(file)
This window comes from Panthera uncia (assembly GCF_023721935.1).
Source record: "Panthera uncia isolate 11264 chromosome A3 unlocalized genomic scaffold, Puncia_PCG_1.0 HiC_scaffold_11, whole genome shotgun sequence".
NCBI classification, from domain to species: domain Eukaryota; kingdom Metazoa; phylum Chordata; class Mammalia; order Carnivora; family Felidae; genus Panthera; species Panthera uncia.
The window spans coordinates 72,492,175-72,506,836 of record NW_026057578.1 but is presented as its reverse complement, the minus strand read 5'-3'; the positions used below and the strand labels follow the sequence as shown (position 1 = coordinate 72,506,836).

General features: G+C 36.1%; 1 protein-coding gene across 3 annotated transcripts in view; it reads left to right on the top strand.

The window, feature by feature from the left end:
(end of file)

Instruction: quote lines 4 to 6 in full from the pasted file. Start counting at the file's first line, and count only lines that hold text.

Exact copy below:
The window spans coordinates 72,492,175-72,506,836 of record NW_026057578.1 but is presented as its reverse complement, the minus strand read 5'-3'; the positions used below and the strand labels follow the sequence as shown (position 1 = coordinate 72,506,836).

General features: G+C 36.1%; 1 protein-coding gene across 3 annotated transcripts in view; it reads left to right on the top strand.

The window, feature by feature from the left end: